Virtual Reality Exceptionalism

42 Pages Posted: 23 Mar 2018 Last revised: 12 Apr 2018

See all articles by Gilad Yadin

Gilad Yadin

University of Haifa, Faculty of Law

Date Written: January 1, 2018

Abstract

Virtual reality is here. In just a few years, the technology moved from science fiction to the Internet, from specialized research facilities to living rooms. These new virtual reality environments are connected, collaborative, and social — built to deliver a subjective psychological effect that believably simulates spatial physical reality. Cognitive research shows that this effect is powerful enough that virtual reality users act and interact in ways that mirror real-world social and moral norms and behavior.

Contemporary cyberlaw theory is largely based on the notion that cyberspace is exceptional enough to warrant its own specific rules. This premise, a descendant of early cyberspace exceptionalism, may be dramatically undermined by the advent of virtual reality. This technology brings cyberspace conceptually and concretely close to the real world, blurring legally significant distinctions between cyberspace behavior and physical behavior, between “real,” “not real,” and “virtually real.”

There is an opportunity here. Some of the cyberspace-specific legal regimes that developed over the last twenty years are seriously flawed, especially in criminal law contexts. Computer-hacking legislation is overly broad and vague, resulting in the criminalization of minor Internet infractions and the chilling of digital freedoms; cyberharassment and cyberstalking laws are poorly enforced and ineffective, turning cyberspace into a hostile environment for many people; and government cybersurveillance norms have seriously upset the balance between public security and individual privacy, putting society on the path to an Orwellian surveillance state.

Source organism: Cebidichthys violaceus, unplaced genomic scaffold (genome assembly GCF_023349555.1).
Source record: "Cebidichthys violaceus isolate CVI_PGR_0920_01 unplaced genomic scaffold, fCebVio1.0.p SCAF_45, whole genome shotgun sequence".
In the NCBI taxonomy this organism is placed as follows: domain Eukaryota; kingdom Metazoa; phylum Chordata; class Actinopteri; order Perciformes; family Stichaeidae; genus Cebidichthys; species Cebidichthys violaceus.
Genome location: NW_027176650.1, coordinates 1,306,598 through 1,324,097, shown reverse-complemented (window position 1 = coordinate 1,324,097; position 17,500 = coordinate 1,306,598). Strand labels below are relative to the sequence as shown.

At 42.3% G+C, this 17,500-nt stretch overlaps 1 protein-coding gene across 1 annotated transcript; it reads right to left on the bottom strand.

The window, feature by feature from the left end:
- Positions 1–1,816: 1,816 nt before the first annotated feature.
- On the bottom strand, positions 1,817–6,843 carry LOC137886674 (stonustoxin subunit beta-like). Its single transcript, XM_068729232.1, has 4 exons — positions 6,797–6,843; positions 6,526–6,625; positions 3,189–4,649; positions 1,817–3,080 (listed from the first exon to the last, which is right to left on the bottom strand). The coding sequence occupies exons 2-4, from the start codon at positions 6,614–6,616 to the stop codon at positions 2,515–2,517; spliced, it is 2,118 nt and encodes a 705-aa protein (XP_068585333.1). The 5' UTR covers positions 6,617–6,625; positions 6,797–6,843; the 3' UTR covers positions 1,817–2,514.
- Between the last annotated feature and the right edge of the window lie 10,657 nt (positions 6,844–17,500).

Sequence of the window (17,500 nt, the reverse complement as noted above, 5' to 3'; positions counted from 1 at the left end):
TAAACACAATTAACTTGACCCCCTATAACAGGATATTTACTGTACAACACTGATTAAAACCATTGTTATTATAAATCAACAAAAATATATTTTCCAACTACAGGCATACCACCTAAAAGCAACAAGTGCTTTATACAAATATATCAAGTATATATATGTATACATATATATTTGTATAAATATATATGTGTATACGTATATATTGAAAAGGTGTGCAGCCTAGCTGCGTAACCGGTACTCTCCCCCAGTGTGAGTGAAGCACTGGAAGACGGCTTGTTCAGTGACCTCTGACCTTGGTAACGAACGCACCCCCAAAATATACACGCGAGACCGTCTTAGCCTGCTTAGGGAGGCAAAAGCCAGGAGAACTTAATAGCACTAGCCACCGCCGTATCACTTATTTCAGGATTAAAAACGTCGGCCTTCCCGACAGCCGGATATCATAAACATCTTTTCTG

Virtual reality brings a new understanding of the human cyberspace behavior continuum that counteracts cyberspace exceptionalism, undermines contemporary cyberlaw theory, and presents an opportunity to move away from problematic cyberspace-specific legal regimes and back towards the well-established laws of the real world.

Keywords: Virtual Reality, VR, Law & Technology, Technology Law, Cyberlaw, Cyberspace, harassment, surveillance, hacking

Suggested Citation

Yadin, Gilad, Virtual Reality Exceptionalism (January 1, 2018). Vanderbilt Journal of Entertainment & Technology Law, Vol. 20, No. 3, 2018. Available at SSRN: https://ssrn.com/abstract=3143778

Gilad Yadin (Contact Author)

University of Haifa, Faculty of Law ( email )

Mount Carmel
Haifa
Israel

Register to save articles to
your library

Register

Paper statistics

Downloads
55
rank
351,800
Abstract Views
385
PlumX Metrics